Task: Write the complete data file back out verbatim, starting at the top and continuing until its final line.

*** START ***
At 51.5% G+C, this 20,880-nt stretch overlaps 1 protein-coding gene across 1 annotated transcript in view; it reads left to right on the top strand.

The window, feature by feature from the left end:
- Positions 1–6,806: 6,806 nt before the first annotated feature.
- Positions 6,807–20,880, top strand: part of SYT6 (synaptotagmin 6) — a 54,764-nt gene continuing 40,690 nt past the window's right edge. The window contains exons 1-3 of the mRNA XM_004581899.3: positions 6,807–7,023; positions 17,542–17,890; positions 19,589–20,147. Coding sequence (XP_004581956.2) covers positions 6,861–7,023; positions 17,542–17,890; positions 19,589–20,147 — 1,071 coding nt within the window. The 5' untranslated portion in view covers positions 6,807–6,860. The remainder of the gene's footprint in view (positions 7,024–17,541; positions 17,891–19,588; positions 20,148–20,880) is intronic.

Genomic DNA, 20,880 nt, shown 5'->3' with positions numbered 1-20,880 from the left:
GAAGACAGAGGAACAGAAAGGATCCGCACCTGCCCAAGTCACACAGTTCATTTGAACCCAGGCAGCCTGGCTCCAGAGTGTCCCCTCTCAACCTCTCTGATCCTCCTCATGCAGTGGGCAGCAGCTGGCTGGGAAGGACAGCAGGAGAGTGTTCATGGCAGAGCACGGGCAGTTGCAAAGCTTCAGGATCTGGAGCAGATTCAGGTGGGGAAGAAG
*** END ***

At 51.5% G+C, this 20,880-nt stretch overlaps 1 protein-coding gene across 1 annotated transcript in view; it reads left to right on the top strand.

The window, feature by feature from the left end:
- Positions 1–6,806: 6,806 nt before the first annotated feature.
- Positions 6,807–20,880, top strand: part of SYT6 (synaptotagmin 6) — a 54,764-nt gene continuing 40,690 nt past the window's right edge. The window contains exons 1-3 of the mRNA XM_004581899.3: positions 6,807–7,023; positions 17,542–17,890; positions 19,589–20,147. Coding sequence (XP_004581956.2) covers positions 6,861–7,023; positions 17,542–17,890; positions 19,589–20,147 — 1,071 coding nt within the window. The 5' untranslated portion in view covers positions 6,807–6,860. The remainder of the gene's footprint in view (positions 7,024–17,541; positions 17,891–19,588; positions 20,148–20,880) is intronic.

Genomic DNA, 20,880 nt, shown 5'->3' with positions numbered 1-20,880 from the left:
GAAGACAGAGGAACAGAAAGGATCCGCACCTGCCCAAGTCACACAGTTCATTTGAACCCAGGCAGCCTGGCTCCAGAGTGTCCCCTCTCAACCTCTCTGATCCTCCTCATGCAGTGGGCAGCAGCTGGCTGGGAAGGACAGCAGGAGAGTGTTCATGGCAGAGCACGGGCAGTTGCAAAGCTTCAGGATCTGGAGCAGATTCAGGTGGGGAAGAAG